Brooklyn Grown flower bouquet

Tuesday, April 17, 2012

Because Nothing is Wasted

last year's leftovers from the vegetable garden become this year's food for bees and a brilliant splash of yellow. Some people are neat gardeners and already have a real jump on the season, others not so much. It's all good, as the surfers like to say. You know, people will seek out all kinds of ornamental plants with this kind of vertical impact, but in the vegetable garden sometimes it just comes easy if you just let something go. I kind of wish this was my garden right now.

Some Things Wild and Some Things We Grew

Because they're here now.

Sunday, April 15, 2012

A Little Native Lovin

Doubly so because it's some native pollinators on some native plants (A Redbud and an Oakleaf Hydrangea. The oakleaf is from a little further south, but if we include southeastern plants, it counts.) With just a cellphone, there's no way I can get close enough to capture any details that might make it easier to key out that tiny green metallic bee. Pretty sure it's a sweat bee (Halictidae). I'd love it if it were Augochlora genus because it would be a new one for me, but family is going to have to be good enough for right now (if I even got that right) and a sweet reward for a few hours of weeding today at the community garden.  And though I'm not sure if I ever even watched that whole movie, The Field of Dreams, I know that famous line from it and in the case of native pollinators, it is true. If you build it, they will come. But you have to build it with plants.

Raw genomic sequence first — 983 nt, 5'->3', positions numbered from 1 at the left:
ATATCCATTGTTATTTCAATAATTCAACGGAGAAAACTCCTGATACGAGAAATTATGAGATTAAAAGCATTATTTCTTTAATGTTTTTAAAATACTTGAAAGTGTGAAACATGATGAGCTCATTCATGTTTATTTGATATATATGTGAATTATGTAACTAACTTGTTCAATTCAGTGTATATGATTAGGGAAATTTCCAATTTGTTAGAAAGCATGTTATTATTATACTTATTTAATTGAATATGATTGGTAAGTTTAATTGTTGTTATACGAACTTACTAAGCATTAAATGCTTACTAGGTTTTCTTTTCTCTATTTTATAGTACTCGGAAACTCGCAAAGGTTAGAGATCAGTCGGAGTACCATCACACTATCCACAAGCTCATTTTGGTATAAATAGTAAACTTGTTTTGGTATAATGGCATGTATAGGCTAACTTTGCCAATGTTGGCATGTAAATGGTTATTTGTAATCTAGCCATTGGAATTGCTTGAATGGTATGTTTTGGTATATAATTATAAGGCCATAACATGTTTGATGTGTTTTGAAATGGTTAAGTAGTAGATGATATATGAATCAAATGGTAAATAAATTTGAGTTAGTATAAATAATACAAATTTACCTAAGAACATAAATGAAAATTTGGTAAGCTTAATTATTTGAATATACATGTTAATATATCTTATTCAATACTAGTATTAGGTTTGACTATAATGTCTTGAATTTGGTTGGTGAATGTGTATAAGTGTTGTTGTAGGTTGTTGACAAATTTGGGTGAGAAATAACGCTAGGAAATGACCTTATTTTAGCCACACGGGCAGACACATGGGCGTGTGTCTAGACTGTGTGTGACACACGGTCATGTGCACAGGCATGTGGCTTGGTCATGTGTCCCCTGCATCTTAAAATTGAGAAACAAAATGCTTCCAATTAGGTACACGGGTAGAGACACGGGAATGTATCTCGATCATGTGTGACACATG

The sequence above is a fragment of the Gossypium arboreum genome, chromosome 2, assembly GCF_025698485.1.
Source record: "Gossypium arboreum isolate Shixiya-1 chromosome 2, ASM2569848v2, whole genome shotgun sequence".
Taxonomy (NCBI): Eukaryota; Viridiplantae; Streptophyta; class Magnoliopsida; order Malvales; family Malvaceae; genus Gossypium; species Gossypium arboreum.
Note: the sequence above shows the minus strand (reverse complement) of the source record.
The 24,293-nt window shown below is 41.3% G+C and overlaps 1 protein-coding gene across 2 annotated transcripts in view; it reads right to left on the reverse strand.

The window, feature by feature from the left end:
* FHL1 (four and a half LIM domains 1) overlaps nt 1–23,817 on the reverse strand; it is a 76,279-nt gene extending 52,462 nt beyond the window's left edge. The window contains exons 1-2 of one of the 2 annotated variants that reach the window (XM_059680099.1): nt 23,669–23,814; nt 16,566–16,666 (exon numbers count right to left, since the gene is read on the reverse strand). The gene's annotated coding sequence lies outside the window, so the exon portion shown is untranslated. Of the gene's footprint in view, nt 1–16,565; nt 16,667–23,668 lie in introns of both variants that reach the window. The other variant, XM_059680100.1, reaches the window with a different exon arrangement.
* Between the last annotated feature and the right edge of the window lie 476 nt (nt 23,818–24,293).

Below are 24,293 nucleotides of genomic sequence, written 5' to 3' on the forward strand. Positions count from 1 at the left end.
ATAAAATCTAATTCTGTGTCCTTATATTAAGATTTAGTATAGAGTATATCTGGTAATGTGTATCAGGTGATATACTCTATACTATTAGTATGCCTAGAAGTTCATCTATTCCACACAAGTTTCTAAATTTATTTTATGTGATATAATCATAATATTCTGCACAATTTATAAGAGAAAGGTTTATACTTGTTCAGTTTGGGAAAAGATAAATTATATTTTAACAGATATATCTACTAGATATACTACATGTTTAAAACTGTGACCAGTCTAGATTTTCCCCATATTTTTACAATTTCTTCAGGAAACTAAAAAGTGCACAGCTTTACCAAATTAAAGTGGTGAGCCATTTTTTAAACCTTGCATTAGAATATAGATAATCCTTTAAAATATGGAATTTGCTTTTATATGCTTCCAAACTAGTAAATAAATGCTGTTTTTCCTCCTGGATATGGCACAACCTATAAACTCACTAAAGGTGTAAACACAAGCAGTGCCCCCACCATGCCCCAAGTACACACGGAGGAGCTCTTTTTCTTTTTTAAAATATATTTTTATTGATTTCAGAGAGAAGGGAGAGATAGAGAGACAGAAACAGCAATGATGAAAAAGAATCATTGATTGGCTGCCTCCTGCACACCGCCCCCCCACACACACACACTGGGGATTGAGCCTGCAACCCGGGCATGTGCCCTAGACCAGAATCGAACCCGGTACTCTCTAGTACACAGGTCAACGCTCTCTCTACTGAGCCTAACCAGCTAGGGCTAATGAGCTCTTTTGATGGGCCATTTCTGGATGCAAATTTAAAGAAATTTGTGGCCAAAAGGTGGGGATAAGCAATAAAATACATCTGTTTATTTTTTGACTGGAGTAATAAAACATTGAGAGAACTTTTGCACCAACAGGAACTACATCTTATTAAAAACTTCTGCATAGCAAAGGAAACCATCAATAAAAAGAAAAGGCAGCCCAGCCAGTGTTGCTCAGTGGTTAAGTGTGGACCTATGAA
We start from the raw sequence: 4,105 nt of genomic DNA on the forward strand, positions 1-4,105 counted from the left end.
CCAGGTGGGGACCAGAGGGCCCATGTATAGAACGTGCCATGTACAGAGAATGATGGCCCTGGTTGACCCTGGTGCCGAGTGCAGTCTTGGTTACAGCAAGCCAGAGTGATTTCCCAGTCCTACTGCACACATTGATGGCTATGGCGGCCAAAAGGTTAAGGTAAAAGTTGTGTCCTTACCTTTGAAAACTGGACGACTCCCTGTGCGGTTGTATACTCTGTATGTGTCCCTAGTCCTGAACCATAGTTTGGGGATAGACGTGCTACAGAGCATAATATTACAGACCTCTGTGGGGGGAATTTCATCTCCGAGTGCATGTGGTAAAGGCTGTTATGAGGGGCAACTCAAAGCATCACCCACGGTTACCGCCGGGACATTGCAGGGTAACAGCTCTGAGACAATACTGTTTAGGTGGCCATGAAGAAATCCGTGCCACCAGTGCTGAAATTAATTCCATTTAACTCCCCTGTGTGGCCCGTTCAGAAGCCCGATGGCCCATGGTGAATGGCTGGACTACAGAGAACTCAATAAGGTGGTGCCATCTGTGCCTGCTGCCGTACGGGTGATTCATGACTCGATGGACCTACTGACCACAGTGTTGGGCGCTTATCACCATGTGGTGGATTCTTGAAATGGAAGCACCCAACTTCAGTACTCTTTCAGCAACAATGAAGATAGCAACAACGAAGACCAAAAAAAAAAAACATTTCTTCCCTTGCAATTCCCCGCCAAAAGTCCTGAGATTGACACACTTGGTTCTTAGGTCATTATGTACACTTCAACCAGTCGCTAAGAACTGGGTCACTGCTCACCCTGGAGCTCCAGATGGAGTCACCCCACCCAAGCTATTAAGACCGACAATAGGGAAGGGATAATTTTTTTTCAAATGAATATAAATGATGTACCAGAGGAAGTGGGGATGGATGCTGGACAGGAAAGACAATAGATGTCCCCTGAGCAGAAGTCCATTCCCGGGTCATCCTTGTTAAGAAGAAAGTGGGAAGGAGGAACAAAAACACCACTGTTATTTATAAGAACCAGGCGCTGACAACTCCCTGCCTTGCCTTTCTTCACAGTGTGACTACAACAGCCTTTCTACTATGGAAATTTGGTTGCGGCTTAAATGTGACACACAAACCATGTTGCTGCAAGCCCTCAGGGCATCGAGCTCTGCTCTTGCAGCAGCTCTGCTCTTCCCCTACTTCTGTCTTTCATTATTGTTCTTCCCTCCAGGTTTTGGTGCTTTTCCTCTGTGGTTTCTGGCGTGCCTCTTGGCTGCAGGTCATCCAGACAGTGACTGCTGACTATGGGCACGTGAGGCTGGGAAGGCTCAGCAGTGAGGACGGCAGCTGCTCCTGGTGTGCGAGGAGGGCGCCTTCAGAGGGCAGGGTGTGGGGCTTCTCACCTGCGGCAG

Saturday, April 14, 2012

When You See It

Lamium galeobdolon in the spring, Union Square Park

you see it. If you look long enough and hard enough at plants, even if you never have before in your life, you will begin to recognize the similarities of family members. (Here two members of the Lamiaceae, the mint family.) But only one is native and a real lover of sunny dry spots like the lot we are planting in and that's the Monarda punctata below. We're waiting on some plugs and hoping to introduce this native to that dusty lot. The other is considered a thug in some parts due to its success as a ground cover.

Monarda punctata in July, Brooklyn

Thursday, April 12, 2012

All This Needs is Some Animal Figurines

and I'd believe it was one of those wee terrariums that are so popular now and not a test plot up on a roof in the Bronx. But perhaps what's really needed are some matchbook cars for taking a cruise around the rocky terrain.

Wednesday, April 11, 2012

Waiting on a Bloom

I know the trend in plant breeding is towards repeating bloomers, but there's something sweet about waiting on a bloom and seeing it and enjoying in it's own time. And I love seeing something from the vegetable garden up on the greenroof. Chives are a triple threat. Talk about form and function and a willingness to thrive in a tough environment, this plant has got it all.

Tuesday, April 10, 2012

Invitation to the Blues

the virginia blues that is. You gotta love a blue flower. I'm from New York, but I didn't grow up romping in the woods, so the first time I'd ever seen one was at Brooklyn Botanic.